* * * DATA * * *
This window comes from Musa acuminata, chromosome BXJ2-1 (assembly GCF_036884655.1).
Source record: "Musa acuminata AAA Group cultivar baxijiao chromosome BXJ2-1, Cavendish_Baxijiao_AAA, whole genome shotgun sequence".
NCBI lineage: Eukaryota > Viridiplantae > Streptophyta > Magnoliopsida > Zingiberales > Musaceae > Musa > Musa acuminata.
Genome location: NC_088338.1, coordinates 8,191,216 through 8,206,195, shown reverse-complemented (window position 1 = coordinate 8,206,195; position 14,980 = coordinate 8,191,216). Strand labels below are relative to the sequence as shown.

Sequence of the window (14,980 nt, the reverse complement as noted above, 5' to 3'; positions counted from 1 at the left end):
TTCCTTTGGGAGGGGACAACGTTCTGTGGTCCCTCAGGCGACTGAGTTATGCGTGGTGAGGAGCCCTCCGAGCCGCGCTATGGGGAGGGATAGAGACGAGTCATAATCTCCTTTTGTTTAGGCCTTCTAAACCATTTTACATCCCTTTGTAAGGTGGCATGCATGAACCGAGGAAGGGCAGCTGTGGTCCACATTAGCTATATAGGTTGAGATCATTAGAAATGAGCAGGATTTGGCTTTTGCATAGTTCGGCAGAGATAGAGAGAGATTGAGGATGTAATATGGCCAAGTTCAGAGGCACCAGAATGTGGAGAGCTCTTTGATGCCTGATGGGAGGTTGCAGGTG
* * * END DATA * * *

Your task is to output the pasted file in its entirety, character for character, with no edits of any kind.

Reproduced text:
This window comes from Musa acuminata, chromosome BXJ2-1 (assembly GCF_036884655.1).
Source record: "Musa acuminata AAA Group cultivar baxijiao chromosome BXJ2-1, Cavendish_Baxijiao_AAA, whole genome shotgun sequence".
NCBI lineage: Eukaryota > Viridiplantae > Streptophyta > Magnoliopsida > Zingiberales > Musaceae > Musa > Musa acuminata.
Genome location: NC_088338.1, coordinates 8,191,216 through 8,206,195, shown reverse-complemented (window position 1 = coordinate 8,206,195; position 14,980 = coordinate 8,191,216). Strand labels below are relative to the sequence as shown.

Sequence of the window (14,980 nt, the reverse complement as noted above, 5' to 3'; positions counted from 1 at the left end):
TTCCTTTGGGAGGGGACAACGTTCTGTGGTCCCTCAGGCGACTGAGTTATGCGTGGTGAGGAGCCCTCCGAGCCGCGCTATGGGGAGGGATAGAGACGAGTCATAATCTCCTTTTGTTTAGGCCTTCTAAACCATTTTACATCCCTTTGTAAGGTGGCATGCATGAACCGAGGAAGGGCAGCTGTGGTCCACATTAGCTATATAGGTTGAGATCATTAGAAATGAGCAGGATTTGGCTTTTGCATAGTTCGGCAGAGATAGAGAGAGATTGAGGATGTAATATGGCCAAGTTCAGAGGCACCAGAATGTGGAGAGCTCTTTGATGCCTGATGGGAGGTTGCAGGTG